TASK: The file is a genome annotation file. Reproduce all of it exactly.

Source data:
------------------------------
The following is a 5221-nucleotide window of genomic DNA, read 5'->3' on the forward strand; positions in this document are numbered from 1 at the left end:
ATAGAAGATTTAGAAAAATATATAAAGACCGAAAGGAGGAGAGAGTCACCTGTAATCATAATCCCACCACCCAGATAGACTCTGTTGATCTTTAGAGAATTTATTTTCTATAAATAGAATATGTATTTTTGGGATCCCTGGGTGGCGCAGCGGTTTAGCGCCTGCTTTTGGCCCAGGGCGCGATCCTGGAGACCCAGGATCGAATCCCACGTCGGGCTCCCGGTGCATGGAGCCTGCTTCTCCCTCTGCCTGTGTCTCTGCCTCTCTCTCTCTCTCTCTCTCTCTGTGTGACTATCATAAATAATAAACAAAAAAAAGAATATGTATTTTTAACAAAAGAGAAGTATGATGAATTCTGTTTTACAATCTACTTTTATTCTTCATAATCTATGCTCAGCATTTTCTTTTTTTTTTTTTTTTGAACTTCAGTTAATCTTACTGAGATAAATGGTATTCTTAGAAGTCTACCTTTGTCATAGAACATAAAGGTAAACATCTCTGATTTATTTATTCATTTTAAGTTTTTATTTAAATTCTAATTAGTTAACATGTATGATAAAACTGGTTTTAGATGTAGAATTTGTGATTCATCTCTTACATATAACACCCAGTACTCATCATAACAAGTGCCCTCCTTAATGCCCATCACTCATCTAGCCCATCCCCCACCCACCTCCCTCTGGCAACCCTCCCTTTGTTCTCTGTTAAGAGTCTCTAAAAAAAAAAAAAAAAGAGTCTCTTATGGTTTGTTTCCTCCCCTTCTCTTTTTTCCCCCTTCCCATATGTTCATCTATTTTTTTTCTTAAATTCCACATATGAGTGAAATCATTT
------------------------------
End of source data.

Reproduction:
The following is a 5221-nucleotide window of genomic DNA, read 5'->3' on the forward strand; positions in this document are numbered from 1 at the left end:
ATAGAAGATTTAGAAAAATATATAAAGACCGAAAGGAGGAGAGAGTCACCTGTAATCATAATCCCACCACCCAGATAGACTCTGTTGATCTTTAGAGAATTTATTTTCTATAAATAGAATATGTATTTTTGGGATCCCTGGGTGGCGCAGCGGTTTAGCGCCTGCTTTTGGCCCAGGGCGCGATCCTGGAGACCCAGGATCGAATCCCACGTCGGGCTCCCGGTGCATGGAGCCTGCTTCTCCCTCTGCCTGTGTCTCTGCCTCTCTCTCTCTCTCTCTCTCTCTGTGTGACTATCATAAATAATAAACAAAAAAAAGAATATGTATTTTTAACAAAAGAGAAGTATGATGAATTCTGTTTTACAATCTACTTTTATTCTTCATAATCTATGCTCAGCATTTTCTTTTTTTTTTTTTTTTGAACTTCAGTTAATCTTACTGAGATAAATGGTATTCTTAGAAGTCTACCTTTGTCATAGAACATAAAGGTAAACATCTCTGATTTATTTATTCATTTTAAGTTTTTATTTAAATTCTAATTAGTTAACATGTATGATAAAACTGGTTTTAGATGTAGAATTTGTGATTCATCTCTTACATATAACACCCAGTACTCATCATAACAAGTGCCCTCCTTAATGCCCATCACTCATCTAGCCCATCCCCCACCCACCTCCCTCTGGCAACCCTCCCTTTGTTCTCTGTTAAGAGTCTCTAAAAAAAAAAAAAAAAGAGTCTCTTATGGTTTGTTTCCTCCCCTTCTCTTTTTTCCCCCTTCCCATATGTTCATCTATTTTTTTTCTTAAATTCCACATATGAGTGAAATCATTT